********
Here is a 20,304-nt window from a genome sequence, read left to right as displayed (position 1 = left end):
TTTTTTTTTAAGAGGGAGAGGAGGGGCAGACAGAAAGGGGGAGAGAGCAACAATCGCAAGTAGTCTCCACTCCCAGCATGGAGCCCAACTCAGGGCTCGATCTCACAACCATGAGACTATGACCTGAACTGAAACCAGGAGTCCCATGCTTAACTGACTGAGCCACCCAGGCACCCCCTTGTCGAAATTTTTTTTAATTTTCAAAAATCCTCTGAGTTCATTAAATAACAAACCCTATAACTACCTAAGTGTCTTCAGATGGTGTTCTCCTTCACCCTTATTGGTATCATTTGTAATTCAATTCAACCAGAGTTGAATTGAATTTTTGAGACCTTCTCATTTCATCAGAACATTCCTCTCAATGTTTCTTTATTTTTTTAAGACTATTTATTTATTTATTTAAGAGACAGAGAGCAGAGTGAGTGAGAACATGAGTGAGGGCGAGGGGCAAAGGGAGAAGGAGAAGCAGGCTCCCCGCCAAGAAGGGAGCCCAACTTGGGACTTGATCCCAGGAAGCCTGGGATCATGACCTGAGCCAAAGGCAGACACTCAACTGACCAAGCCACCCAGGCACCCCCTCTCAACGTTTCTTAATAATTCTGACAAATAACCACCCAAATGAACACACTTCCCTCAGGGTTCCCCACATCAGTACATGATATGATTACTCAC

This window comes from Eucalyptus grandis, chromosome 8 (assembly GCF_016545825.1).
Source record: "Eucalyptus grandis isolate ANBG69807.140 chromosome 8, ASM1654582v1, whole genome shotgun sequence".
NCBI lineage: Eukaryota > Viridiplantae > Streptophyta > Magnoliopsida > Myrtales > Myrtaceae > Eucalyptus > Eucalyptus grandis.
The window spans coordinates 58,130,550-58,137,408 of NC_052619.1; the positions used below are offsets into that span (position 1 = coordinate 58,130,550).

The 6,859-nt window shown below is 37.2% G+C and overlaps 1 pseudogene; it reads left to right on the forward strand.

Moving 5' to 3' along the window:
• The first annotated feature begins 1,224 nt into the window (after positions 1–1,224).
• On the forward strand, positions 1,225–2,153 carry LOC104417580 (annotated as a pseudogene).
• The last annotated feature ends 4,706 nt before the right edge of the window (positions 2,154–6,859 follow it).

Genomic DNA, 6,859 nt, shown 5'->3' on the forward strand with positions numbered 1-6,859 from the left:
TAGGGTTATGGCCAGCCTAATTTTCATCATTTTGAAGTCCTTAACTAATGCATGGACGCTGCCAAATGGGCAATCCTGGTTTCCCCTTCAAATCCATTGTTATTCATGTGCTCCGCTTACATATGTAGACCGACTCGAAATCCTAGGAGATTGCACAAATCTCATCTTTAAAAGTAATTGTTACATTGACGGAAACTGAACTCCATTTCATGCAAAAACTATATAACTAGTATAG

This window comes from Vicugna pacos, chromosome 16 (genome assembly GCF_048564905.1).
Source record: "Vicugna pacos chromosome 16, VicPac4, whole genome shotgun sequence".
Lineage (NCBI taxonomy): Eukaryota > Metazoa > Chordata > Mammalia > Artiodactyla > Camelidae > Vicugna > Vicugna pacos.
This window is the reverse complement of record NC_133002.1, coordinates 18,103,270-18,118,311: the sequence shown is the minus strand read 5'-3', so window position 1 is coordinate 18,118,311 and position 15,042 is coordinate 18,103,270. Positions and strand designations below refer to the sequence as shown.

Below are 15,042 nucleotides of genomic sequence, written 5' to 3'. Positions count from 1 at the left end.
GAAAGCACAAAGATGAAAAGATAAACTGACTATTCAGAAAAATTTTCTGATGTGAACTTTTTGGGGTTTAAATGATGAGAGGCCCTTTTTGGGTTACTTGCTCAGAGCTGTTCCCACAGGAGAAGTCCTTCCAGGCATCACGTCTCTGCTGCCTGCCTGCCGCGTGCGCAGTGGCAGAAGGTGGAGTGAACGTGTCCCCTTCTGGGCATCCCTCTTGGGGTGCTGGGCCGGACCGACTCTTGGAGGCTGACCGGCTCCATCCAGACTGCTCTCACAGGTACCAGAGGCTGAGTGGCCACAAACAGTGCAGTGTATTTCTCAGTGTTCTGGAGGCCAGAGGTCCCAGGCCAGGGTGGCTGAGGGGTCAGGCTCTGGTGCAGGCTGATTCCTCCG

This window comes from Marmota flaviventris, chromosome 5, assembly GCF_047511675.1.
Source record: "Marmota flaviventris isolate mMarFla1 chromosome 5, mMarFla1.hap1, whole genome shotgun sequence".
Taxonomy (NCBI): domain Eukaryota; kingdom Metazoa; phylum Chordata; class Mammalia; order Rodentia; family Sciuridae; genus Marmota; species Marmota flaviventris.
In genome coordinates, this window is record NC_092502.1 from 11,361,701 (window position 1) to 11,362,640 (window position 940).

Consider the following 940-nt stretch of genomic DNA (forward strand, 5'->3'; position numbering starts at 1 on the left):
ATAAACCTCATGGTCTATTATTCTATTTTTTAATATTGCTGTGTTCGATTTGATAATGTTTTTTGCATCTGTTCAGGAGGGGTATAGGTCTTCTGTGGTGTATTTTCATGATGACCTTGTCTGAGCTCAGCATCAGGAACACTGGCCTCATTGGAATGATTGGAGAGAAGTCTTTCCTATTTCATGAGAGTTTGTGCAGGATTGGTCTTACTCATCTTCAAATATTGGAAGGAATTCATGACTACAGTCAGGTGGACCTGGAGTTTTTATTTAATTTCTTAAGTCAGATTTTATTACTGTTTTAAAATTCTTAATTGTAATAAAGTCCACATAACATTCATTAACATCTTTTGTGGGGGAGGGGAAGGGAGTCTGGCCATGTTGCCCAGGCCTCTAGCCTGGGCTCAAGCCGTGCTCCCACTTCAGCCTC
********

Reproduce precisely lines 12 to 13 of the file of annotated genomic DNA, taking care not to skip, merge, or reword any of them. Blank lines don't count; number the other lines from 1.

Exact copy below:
Genomic DNA, 6,859 nt, shown 5'->3' on the forward strand with positions numbered 1-6,859 from the left:
TAGGGTTATGGCCAGCCTAATTTTCATCATTTTGAAGTCCTTAACTAATGCATGGACGCTGCCAAATGGGCAATCCTGGTTTCCCCTTCAAATCCATTGTTATTCATGTGCTCCGCTTACATATGTAGACCGACTCGAAATCCTAGGAGATTGCACAAATCTCATCTTTAAAAGTAATTGTTACATTGACGGAAACTGAACTCCATTTCATGCAAAAACTATATAACTAGTATAG